Ken Burns takes on WW II





Ken Burns doesn't shy away from big subjects. The Civil War, jazz, baseball, the American West: He's tackled them all. Burns's upcoming documentary on the American experience of World War II is no exception. But beneath the grand, ambitious subject are people, each of whom experienced the war as life, not history.

The statistics - more than 50 million dead, many of them civilians - are staggering and impossible to comprehend. But for families throughout America, the conflict was painfully real.

To make history individual, Burns went small. The documentary brings to life the wartime stories of four American towns, where teenage boys enlisted after breaking up with their girlfriends, where neighbors found themselves overseas, where parents held their breath for weeks on end.

"What it shows, without a doubt, is that there are no ordinary lives," Burns, a Walpole resident, said this week at St. Paul's School, where he spoke with students and showed clips from the 15-hour documentary. PBS will broadcast the film in the fall of 2007.

The War marks Burns's first film about war since The Civil War- now a staple of high school history classes - debuted in 1990. For a decade, Burns shelved the subject, wary of being typecast as a war filmmaker. "It was more out of obstinacy, because people kept saying you should do this," Burns said. "I just didn't think that I was the guy to do war. I'm just a person who's trying to tell stories."

But two statistics spawned the six-year project. Burns heard the first - that 40 percent of graduating high school seniors think the United States fought with the Germans against the Russians in World War II - in the mid-1990s. More recently, he heard that 1,000 World War II veterans are dying every day. The opportunity to humanize the war - to hear the stories of our parents and grandparents who lived those years - was slipping away.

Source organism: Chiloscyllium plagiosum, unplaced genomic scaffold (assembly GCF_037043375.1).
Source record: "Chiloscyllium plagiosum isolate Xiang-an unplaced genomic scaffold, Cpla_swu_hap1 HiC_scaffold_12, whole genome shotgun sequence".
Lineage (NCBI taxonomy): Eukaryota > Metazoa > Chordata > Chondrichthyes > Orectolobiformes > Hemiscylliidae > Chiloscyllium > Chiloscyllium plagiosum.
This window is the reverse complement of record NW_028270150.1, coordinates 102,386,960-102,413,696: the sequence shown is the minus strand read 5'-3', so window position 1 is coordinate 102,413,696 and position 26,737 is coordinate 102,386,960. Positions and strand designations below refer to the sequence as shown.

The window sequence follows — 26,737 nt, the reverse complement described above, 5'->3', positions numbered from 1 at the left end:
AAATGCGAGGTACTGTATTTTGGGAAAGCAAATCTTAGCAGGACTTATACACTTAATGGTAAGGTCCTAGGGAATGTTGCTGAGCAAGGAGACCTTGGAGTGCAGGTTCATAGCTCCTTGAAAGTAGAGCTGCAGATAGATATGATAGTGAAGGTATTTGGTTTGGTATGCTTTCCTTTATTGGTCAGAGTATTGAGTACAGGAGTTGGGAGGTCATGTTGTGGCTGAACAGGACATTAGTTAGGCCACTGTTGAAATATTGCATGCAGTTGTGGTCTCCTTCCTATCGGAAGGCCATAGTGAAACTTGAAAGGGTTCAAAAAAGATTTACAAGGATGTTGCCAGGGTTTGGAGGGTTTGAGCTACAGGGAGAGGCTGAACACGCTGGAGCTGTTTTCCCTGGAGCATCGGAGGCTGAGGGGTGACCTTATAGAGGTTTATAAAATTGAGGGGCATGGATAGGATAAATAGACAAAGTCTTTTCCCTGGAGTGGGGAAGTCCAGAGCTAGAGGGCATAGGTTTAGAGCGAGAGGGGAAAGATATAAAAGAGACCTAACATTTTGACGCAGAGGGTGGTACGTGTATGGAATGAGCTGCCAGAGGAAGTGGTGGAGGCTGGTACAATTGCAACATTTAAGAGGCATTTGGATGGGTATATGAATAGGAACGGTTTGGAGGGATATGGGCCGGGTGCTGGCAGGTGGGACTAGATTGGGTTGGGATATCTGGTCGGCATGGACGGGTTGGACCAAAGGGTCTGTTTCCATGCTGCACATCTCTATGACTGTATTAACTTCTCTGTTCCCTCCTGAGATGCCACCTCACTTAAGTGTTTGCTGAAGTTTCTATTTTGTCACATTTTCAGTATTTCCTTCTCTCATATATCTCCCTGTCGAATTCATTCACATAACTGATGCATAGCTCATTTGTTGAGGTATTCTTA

So Burns, his co-producer Lynn Novick and crew set out to find people and towns transformed by the war. Sacramento, Calif.; Mobile, Ala.; Waterbury, Conn., and the small farming town of Luverne, Minn., became their canvases.
What he uncovered were dozens of stories of ordinary Americans -16-year-old farm boys, young men from well-off Alabama families, Japanese-Americans in Sacramento - acting in the most unordinary ways. Like Walter Ehlers pulling 12 Americans off the beach on D-Day, a feat that earned him the medal of honor. Or boys lying about their age to enlist early. "I'm sometimes stunned just by the bravery of ordinary people," Burns said.

"You can just hate war, but there's something seductive about it," Burns said. "Because life is paradoxically most vivifying when you're closest to death. In war, you find some spectacular human behavior."

The War, Burns said, is his most intricate film to date. Unlike The Civil War, where the conflict's veterans were no longer around to be filmed, Burns and his crew found 80 Americans to interview about their wartime experiences. Of those 80, 40 are in the final film.



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